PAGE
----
Review of J. van den Hout. Adriaen van der Donck: A Dutch Rebel in Seventeenth-Century America

Margaret DeLacy's picture

[Editor's note:  the review states that the author of this book is an independent scholar--Margaret DeLacy, H-scholar editor]

 

J. van den Hout. Adriaen van der Donck: A Dutch Rebel in Seventeenth-Century America. Albany: State University of New York Press, 2018. xvi + 203 pp. $27.95 (cloth), ISBN 978-1-4384-6922-5.

Reviewed by Christine Kooi (LSU)
Published on H-Low-Countries (December, 2018)
Commissioned by Hubert P. Van Tuyll (Georgia Regents University)

 

Adriaen van der Donck (1618-55) is most famous among scholars of New Netherland for his influential treatise Description of New Netherland (1655), a survey of the geography, native peoples, flora, and fauna (especially beavers) of the Dutch colony intended to encourage the further settlement of the West India Company’s (WIC) Hudson Valley possessions. For the WIC, though, Van der Donck was an irritating troublemaker and critic, who, as spokesman for the colonists, tried unsuccessfully to persuade the States-General to force reforms of governance on the WIC.

The independent scholar J. van den Hout has now provided us with the first comprehensive biography of this colonist, lawyer, lobbyist, publicist, and gadfly. Mining archives on both sides of the Atlantic, the author offers a straightforward chronological account of Van der Donck’s short but eventful life. It was a life of replete with adventure, scholarship, and politics.

The scion of an elite Breda family scarred by the Netherlandish wars, Van der Donck studied law at Leiden University and then secured the patronage of none other than Kiliaen van Rensselaer, patroon of Rensselaerswyck in in the recently established colony of New Netherland. No source tells us precisely why Van der Donck was prepared to leave the prosperous Dutch Republic for the uncertain wilds of the New World, but the author plausibly suggests that Van der Donck was a singularly ambitious and energetic personality, and he may have found the wide-open prospects of New Netherland an attractive arena in which to make his mark. He served as an official in Van Rensselaer’s patroonship, eagerly surveying the landscape, meeting with indigenous peoples, and advocating improvements in the lives of its colonists. A disgruntled Van Rensselaer, more interested in his patroonship’s prosperity than welfare, dismissed the young lawyer, who soon found a new niche in the service of Willem Kieft, director-general of New Netherland for the WIC. Van der Donck smoothed over Kieft’s contentious relations with local Indians and was rewarded with an estate in what is now the city of Yonkers.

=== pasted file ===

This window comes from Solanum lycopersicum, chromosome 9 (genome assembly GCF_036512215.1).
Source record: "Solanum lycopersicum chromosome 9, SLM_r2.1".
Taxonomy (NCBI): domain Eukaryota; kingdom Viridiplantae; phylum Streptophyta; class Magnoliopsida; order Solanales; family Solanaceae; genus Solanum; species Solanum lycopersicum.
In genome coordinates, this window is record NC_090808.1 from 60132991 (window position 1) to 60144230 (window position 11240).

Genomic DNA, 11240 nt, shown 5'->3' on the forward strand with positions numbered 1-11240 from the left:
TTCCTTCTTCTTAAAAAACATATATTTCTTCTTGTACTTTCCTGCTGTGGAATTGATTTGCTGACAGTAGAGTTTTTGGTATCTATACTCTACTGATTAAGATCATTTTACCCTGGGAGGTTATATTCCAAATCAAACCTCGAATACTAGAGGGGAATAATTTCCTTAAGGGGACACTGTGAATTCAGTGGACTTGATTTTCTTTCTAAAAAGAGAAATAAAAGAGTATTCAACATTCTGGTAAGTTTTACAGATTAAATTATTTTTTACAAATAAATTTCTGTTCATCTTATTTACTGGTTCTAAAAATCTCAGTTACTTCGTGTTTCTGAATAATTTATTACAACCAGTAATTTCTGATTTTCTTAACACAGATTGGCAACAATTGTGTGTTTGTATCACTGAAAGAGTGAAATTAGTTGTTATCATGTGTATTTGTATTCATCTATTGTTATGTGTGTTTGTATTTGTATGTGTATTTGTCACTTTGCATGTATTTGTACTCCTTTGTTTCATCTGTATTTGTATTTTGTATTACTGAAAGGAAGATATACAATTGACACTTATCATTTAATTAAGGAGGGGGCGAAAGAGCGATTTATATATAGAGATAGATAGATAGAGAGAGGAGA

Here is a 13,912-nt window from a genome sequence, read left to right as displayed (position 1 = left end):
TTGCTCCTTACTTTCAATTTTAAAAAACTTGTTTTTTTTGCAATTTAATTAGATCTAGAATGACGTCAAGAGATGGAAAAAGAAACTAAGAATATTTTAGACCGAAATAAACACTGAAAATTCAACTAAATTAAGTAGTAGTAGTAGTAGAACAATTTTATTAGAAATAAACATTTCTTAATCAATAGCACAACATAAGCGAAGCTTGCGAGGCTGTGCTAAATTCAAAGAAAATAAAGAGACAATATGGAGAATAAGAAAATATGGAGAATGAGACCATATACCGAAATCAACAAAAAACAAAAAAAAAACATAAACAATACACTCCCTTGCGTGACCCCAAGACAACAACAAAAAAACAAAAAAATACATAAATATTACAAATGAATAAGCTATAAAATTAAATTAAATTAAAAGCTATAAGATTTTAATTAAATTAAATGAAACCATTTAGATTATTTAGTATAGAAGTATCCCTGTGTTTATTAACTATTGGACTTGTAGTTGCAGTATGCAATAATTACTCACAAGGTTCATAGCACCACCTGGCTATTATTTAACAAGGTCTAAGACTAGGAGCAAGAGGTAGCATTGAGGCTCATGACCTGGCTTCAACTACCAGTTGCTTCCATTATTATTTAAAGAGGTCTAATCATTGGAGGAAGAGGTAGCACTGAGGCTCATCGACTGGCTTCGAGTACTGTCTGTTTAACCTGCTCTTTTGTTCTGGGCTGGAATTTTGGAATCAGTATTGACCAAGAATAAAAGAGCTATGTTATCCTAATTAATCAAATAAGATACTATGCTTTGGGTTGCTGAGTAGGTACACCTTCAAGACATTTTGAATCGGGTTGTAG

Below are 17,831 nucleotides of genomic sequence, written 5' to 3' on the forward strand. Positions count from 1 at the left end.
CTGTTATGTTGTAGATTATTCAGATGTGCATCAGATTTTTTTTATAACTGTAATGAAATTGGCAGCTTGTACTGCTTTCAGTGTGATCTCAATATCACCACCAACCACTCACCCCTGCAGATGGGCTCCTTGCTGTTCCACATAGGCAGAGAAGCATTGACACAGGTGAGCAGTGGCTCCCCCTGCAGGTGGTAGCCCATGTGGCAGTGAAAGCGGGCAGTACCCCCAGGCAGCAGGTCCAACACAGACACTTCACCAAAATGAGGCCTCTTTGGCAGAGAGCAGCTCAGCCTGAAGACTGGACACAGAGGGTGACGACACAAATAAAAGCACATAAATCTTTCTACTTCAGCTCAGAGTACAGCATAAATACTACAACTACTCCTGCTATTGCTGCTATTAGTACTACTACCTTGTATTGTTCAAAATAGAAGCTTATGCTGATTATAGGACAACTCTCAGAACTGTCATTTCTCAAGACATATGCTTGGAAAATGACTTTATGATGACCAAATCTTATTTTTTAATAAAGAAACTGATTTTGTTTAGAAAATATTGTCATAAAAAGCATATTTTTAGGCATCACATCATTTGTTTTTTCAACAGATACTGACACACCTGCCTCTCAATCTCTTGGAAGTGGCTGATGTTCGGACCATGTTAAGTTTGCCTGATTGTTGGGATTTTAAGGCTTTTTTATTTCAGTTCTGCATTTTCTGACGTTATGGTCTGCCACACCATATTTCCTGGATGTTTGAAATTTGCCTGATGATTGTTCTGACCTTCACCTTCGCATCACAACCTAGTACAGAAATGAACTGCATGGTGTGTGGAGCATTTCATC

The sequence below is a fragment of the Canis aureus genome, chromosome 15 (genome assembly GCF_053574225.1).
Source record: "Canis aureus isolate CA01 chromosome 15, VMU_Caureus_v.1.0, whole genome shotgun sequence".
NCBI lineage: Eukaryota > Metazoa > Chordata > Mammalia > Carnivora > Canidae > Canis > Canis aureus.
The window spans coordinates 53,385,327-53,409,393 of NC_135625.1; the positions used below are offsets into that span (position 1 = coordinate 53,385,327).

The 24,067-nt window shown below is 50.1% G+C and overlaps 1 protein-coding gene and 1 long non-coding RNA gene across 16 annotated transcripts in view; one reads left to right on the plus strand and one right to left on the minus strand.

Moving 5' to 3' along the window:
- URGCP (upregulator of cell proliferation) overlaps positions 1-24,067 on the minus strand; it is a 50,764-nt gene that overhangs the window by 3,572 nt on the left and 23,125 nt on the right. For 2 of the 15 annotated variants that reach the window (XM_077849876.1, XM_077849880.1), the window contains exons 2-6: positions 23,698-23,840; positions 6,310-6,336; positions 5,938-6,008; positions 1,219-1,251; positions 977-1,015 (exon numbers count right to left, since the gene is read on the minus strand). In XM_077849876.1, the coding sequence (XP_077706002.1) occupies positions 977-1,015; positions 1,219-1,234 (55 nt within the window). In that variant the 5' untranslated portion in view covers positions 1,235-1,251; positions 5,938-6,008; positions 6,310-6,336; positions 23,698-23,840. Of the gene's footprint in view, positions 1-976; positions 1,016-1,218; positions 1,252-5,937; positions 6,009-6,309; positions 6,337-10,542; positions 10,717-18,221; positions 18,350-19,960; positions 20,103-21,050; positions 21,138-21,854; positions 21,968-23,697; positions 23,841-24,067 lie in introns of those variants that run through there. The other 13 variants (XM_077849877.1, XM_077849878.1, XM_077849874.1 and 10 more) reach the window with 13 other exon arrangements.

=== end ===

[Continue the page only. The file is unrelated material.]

Very soon, however, Van der Donck embroiled himself in New Amsterdam’s contentious politics, in which colonists expressed great dissatisfaction with Kieft’s management of the colony. When Pieter Stuyvesant became the new WIC director in 1645, the colonists, led by Van der Donck, clamored for a more representative local government in place of the WIC’s corporate rule. Matters came to a head in 1649, when Van der Donck traveled back to the Dutch Republic to present a formal petition on behalf of the colonists to the States General to set up a more representative municipal government in New Amsterdam. He seemed poised to have this wish granted, when war broke out in 1652 between the Republic and England, and the States General shelved any plans to tinker with the government of New Netherland.

Despite this political failure, Van der Donck also busied himself in this period with the work he became most famous for, writing his elaborate and glowing description of New Netherland, which was published posthumously and generated a considerable uptick in Dutch enthusiasm for and emigration to the colony before it fell into English hands in 1664. Defeated by the WIC, Van der Donck agreed to give up all pretensions to public office in order to be allowed to return to his family and lands in New Netherland. He died there sometime in late 1655, likely the victim of Indian raids on his estates.

Van den Hout relates the events of Van der Donck’s short but storied life capably and sympathetically. Through the lens of this biography we are introduced into the tangled, contentious, and often hardscrabble life of the colony of New Netherland, threatened at once by economic deprivation, Indian hostility, and internal political antagonism. The author relies perhaps a little too heavily on Russell Shorto’s excessively admiring account of New Netherland, The Island at the Center of the World (2005), for her historiographical context, but her scouring of all the possible manuscript sources on Van der Donck’s life is an exemplary exercise in thorough archival research. The book is an important addition to the literature on the short-lived Dutch colonial experiment in North America.